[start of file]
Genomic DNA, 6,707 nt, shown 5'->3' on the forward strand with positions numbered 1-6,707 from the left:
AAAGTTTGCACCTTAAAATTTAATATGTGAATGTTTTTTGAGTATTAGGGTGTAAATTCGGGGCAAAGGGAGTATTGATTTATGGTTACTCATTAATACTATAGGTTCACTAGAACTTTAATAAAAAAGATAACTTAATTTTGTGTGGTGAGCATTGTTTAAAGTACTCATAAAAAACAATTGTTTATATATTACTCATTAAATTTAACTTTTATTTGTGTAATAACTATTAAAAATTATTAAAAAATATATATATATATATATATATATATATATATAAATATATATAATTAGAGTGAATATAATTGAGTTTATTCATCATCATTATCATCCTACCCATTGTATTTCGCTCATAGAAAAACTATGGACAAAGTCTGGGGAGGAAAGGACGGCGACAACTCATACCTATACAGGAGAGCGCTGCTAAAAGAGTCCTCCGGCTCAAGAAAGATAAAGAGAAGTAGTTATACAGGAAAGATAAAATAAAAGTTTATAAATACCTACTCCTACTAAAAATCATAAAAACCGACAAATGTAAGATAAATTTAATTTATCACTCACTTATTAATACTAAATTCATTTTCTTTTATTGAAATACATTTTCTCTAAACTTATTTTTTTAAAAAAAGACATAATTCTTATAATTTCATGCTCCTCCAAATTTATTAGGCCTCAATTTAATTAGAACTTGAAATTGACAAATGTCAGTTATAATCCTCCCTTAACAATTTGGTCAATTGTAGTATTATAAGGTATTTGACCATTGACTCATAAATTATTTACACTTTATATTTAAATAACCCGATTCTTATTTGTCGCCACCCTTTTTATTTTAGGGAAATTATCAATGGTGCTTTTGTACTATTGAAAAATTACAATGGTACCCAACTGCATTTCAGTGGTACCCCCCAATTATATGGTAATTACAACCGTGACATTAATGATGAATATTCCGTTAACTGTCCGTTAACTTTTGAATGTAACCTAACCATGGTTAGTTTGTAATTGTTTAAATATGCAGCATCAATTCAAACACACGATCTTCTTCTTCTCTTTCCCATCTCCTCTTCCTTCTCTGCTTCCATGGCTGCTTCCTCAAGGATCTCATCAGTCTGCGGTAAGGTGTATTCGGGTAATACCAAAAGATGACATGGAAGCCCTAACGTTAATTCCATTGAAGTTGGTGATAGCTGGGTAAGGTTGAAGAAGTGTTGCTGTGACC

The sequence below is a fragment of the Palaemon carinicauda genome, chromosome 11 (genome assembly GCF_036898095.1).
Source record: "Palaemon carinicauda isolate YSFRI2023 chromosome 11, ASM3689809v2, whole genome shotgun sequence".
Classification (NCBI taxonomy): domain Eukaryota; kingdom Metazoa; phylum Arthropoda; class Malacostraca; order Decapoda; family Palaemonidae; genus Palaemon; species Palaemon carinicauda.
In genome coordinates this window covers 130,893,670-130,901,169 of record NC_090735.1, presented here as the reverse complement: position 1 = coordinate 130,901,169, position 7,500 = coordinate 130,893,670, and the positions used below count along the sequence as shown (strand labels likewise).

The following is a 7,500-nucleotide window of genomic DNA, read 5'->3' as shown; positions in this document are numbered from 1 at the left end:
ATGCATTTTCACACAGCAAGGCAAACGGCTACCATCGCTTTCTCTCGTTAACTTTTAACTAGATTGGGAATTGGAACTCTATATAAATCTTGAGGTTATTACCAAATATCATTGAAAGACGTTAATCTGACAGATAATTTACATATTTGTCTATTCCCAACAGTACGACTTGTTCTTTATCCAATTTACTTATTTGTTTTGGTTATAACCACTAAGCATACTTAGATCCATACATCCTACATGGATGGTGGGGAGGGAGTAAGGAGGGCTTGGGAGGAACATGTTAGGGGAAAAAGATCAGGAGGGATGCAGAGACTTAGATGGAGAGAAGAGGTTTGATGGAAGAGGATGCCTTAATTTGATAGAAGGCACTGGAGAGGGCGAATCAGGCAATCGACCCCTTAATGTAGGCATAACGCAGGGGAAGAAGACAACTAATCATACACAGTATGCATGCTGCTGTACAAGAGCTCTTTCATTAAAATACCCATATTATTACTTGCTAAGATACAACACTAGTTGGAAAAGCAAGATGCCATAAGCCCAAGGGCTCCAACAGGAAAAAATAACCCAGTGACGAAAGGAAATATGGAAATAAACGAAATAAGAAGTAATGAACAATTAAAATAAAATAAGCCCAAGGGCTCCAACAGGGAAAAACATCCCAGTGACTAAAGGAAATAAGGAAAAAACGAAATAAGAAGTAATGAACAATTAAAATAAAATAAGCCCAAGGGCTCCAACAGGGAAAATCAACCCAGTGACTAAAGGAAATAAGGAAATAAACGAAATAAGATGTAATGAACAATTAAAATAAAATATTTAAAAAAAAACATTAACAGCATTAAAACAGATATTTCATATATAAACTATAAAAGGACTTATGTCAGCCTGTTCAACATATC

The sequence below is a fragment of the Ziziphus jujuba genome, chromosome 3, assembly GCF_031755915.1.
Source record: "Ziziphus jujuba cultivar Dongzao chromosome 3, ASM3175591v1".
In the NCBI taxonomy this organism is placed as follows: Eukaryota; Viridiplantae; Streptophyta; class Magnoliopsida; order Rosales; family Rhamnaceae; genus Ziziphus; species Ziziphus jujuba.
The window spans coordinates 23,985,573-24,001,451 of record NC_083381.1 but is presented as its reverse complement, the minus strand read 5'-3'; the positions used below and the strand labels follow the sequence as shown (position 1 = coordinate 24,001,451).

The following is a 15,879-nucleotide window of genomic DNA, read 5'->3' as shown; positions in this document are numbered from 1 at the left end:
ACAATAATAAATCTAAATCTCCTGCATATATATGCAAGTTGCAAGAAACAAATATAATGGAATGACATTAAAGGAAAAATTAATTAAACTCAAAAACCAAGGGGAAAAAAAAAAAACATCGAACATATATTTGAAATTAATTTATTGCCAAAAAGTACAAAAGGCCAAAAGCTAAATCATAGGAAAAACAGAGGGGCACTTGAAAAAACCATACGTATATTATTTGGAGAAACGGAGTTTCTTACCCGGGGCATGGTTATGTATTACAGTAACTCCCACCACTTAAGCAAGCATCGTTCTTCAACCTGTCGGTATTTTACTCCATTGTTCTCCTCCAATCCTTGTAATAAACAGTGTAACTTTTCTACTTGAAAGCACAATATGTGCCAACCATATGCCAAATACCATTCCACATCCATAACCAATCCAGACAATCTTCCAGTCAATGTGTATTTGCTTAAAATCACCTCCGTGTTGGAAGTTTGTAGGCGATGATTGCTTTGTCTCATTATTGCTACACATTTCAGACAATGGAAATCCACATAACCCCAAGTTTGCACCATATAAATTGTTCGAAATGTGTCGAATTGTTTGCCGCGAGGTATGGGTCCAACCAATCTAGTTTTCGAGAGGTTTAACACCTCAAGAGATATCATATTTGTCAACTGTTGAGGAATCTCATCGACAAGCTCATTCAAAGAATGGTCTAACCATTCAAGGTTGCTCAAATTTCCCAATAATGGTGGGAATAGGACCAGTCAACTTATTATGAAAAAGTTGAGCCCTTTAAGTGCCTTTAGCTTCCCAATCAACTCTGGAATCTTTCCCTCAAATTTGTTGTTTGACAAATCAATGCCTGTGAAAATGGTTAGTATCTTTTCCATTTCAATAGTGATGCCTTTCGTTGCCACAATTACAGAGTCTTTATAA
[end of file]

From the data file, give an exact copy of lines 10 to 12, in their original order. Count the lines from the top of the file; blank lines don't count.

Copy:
Source record: "Ziziphus jujuba cultivar Dongzao chromosome 3, ASM3175591v1".
In the NCBI taxonomy this organism is placed as follows: Eukaryota; Viridiplantae; Streptophyta; class Magnoliopsida; order Rosales; family Rhamnaceae; genus Ziziphus; species Ziziphus jujuba.
The window spans coordinates 23,985,573-24,001,451 of record NC_083381.1 but is presented as its reverse complement, the minus strand read 5'-3'; the positions used below and the strand labels follow the sequence as shown (position 1 = coordinate 24,001,451).